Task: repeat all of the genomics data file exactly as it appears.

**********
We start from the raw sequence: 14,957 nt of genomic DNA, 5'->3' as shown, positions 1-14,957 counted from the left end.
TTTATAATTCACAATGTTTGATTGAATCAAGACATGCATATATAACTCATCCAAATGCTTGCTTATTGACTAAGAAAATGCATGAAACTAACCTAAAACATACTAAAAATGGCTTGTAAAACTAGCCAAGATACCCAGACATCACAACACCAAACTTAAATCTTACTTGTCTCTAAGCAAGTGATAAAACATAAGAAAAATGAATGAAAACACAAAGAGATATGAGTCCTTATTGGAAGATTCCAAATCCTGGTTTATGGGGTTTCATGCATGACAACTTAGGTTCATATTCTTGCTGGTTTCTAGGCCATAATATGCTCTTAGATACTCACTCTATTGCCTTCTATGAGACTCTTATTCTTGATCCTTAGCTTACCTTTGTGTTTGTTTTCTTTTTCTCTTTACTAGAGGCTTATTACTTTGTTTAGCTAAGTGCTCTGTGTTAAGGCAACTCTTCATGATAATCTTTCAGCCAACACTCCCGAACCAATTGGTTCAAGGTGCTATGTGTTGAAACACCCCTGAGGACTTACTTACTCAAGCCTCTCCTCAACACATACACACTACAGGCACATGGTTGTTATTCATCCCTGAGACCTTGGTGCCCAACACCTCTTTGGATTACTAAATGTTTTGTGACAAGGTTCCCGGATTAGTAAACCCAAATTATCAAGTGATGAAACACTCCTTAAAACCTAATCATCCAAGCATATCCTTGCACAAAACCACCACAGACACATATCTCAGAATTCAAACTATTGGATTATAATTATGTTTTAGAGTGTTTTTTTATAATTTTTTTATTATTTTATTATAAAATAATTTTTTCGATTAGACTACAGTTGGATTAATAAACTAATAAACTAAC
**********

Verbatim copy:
We start from the raw sequence: 14,957 nt of genomic DNA, 5'->3' as shown, positions 1-14,957 counted from the left end.
TTTATAATTCACAATGTTTGATTGAATCAAGACATGCATATATAACTCATCCAAATGCTTGCTTATTGACTAAGAAAATGCATGAAACTAACCTAAAACATACTAAAAATGGCTTGTAAAACTAGCCAAGATACCCAGACATCACAACACCAAACTTAAATCTTACTTGTCTCTAAGCAAGTGATAAAACATAAGAAAAATGAATGAAAACACAAAGAGATATGAGTCCTTATTGGAAGATTCCAAATCCTGGTTTATGGGGTTTCATGCATGACAACTTAGGTTCATATTCTTGCTGGTTTCTAGGCCATAATATGCTCTTAGATACTCACTCTATTGCCTTCTATGAGACTCTTATTCTTGATCCTTAGCTTACCTTTGTGTTTGTTTTCTTTTTCTCTTTACTAGAGGCTTATTACTTTGTTTAGCTAAGTGCTCTGTGTTAAGGCAACTCTTCATGATAATCTTTCAGCCAACACTCCCGAACCAATTGGTTCAAGGTGCTATGTGTTGAAACACCCCTGAGGACTTACTTACTCAAGCCTCTCCTCAACACATACACACTACAGGCACATGGTTGTTATTCATCCCTGAGACCTTGGTGCCCAACACCTCTTTGGATTACTAAATGTTTTGTGACAAGGTTCCCGGATTAGTAAACCCAAATTATCAAGTGATGAAACACTCCTTAAAACCTAATCATCCAAGCATATCCTTGCACAAAACCACCACAGACACATATCTCAGAATTCAAACTATTGGATTATAATTATGTTTTAGAGTGTTTTTTTATAATTTTTTTATTATTTTATTATAAAATAATTTTTTCGATTAGACTACAGTTGGATTAATAAACTAATAAACTAAC